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[Editorial] Breeding Division while Emphasizing National Integration

[Editorial] Breeding Division while Emphasizing National Integration

Posted August. 16, 2005 03:09,   


President Roh Moo-hyun said in his congratulatory remarks for Korea’s Liberation day that “opening the era of national integration is a historical mission,” adding that correcting history and overcoming a divisive political structure and bipolarization are pressing issues that have to be dealt to resolve social division.

It is no surprise to see President Roh’s idea of finding the primary cause of social disintegration in the past. However, history is not something that can be divided into justice and injustice. Such divisive perspective of history only contributes to sharpening today’s conflicts. The two-and-a-half year reign of the administration proves that. In this regard, President Roh should have reflected on the “fault of today” which accelerated the division of our society before pointing out the “fault of history.” One might wonder if the majority of the public will sympathize with the relentless push for integration that lacks self-reflection.

The president’s way of correcting the wrongs in the past is also problematic. The president said, “Regarding crimes against human rights and the basic orders of democracy, we should either rule out the application of civil and criminal statute of limitations or enact laws to adjust them, if necessary.” However, a suspension or extension of a statute of limitations may again lead to controversy over constitutionality. Although the Constitutional Court ruled the “May 18 Act,” designed to punish former presidents Chun Doo-hwan and Roh Tae-woo, as constitutional last month because of the standard of “two-third majority,” more justices (five) considered it unconstitutional than constitutional (four).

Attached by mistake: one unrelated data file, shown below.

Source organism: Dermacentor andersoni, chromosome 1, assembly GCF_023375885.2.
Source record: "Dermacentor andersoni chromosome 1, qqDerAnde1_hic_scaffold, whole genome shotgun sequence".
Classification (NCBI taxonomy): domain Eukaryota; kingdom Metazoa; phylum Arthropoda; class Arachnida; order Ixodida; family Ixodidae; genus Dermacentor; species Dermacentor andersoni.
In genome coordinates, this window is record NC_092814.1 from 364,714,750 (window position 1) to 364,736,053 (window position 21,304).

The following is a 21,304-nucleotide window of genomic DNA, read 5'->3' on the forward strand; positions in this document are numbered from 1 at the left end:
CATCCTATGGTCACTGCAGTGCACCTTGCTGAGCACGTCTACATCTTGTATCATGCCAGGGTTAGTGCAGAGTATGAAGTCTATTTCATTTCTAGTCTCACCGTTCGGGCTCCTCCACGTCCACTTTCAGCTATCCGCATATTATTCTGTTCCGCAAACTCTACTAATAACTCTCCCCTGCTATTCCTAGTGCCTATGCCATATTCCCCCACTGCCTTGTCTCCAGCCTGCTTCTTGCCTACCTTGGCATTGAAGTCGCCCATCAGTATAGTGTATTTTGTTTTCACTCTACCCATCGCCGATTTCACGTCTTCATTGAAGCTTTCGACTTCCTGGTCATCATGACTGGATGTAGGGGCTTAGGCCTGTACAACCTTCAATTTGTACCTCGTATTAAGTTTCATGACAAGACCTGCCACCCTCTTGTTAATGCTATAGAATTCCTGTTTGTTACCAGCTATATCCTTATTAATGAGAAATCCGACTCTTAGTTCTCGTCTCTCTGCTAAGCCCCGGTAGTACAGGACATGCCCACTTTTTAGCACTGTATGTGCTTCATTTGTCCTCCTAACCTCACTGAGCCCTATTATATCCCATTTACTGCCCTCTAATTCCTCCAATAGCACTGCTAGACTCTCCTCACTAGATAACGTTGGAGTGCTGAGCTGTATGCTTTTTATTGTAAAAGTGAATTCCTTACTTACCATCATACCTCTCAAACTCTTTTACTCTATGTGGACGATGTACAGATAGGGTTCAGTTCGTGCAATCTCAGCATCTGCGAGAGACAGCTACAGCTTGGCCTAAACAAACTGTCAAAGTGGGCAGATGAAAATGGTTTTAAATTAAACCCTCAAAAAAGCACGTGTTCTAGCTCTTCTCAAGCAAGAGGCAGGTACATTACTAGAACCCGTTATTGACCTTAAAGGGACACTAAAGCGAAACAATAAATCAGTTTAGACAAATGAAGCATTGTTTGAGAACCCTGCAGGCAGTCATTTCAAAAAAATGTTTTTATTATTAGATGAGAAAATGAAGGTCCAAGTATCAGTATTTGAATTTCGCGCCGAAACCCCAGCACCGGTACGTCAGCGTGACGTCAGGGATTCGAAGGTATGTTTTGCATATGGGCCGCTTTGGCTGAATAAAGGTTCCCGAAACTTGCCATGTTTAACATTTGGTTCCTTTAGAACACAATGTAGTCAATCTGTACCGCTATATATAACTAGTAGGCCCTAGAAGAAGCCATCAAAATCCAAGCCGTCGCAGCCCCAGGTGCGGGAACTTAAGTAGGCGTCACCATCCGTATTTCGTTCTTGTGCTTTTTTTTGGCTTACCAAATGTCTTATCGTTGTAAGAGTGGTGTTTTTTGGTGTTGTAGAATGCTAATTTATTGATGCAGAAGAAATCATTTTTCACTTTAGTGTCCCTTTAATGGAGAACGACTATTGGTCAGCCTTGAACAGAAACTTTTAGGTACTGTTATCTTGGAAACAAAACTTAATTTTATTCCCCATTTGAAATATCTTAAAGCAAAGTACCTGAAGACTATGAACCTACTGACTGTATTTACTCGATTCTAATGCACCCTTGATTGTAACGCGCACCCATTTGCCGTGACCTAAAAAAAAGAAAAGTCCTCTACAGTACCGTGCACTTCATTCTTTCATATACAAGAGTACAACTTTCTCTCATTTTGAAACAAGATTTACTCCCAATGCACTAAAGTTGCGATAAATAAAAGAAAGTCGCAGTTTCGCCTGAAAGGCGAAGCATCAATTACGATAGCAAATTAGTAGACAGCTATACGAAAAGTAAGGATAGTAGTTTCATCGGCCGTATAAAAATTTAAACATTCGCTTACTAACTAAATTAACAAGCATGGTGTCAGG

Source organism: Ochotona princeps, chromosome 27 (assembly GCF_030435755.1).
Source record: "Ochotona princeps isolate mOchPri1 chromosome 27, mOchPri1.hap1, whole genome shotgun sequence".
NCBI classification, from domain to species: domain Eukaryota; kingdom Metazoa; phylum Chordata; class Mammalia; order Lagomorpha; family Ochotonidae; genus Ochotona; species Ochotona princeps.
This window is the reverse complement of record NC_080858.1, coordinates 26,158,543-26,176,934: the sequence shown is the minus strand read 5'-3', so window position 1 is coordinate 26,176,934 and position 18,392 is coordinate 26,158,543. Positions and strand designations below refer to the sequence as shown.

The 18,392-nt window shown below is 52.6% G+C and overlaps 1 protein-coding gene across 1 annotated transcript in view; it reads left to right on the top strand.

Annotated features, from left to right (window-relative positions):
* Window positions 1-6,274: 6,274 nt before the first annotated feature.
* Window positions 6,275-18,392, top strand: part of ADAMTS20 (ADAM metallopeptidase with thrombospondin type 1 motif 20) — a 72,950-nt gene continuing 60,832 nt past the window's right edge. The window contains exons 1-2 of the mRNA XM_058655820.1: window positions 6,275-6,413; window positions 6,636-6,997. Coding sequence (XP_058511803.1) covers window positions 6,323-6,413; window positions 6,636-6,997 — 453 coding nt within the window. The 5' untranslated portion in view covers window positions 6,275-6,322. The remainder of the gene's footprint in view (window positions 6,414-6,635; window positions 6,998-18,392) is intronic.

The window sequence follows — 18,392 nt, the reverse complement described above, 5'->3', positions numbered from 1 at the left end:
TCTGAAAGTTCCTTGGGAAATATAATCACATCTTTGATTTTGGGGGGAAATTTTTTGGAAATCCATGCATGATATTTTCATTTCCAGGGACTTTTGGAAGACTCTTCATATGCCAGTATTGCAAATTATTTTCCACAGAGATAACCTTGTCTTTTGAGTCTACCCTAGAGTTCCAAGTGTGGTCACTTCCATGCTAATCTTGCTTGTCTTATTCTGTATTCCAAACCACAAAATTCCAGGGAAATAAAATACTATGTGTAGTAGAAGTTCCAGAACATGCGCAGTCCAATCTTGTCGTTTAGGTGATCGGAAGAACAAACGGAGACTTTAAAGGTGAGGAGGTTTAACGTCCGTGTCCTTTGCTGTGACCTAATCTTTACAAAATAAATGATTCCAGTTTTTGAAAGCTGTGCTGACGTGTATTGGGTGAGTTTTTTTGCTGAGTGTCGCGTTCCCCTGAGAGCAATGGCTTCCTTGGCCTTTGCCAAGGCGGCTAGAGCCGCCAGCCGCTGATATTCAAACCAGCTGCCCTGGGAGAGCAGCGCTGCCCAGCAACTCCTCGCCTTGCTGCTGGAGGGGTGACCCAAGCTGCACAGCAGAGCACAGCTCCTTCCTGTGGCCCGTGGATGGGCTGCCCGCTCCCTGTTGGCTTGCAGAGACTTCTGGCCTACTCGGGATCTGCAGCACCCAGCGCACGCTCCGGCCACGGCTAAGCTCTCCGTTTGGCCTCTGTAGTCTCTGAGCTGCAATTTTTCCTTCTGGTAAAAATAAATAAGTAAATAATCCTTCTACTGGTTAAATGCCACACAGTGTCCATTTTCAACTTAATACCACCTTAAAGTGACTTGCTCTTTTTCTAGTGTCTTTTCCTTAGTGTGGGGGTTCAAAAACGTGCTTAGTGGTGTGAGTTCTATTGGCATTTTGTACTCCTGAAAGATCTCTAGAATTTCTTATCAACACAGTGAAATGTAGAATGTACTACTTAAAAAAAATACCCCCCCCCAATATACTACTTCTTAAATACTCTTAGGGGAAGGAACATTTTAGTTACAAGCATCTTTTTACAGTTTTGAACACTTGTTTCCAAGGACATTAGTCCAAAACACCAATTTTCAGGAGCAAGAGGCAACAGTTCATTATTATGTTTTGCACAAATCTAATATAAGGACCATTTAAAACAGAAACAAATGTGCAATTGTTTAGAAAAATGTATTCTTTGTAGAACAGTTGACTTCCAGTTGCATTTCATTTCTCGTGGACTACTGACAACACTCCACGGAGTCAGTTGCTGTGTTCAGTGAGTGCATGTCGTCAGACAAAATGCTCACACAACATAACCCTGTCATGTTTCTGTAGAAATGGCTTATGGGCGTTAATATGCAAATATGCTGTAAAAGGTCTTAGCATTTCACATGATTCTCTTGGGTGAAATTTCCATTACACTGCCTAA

The prevailing idea is that punishment of a crime in which an already-expired statute of limitations is extended is a retroactive law in the light of the principle of legality. Even if the method can avoid controversy over constitutionality, it still runs the risk of causing social and legal confusion by compromising the stability of the law.

In the same vein, the need to “overcome divisive political structure by resolving the regional structure” is agreeable, but it is not something that the government should relentlessly push forward. To that end, the administration should first comply with the “principles” before presenting the methodology of rearranging the constituency system. It is hard to resolve conflicts stemming from regionalism with the administration’s “no principle” in which it appoints those from the Youngnam region who failed in the election to important positions and is obsessed with the coalition that is far apart from public opinion.

It is hoped that President Roh will depart from actions that “seems to sow more seeds of division, shake legal stability further, and drive people to the past, even with emphasis on integration.” He should not stick to the “darkness of the past.” The urgent issue at hand is the people’s livelihoods and the economy.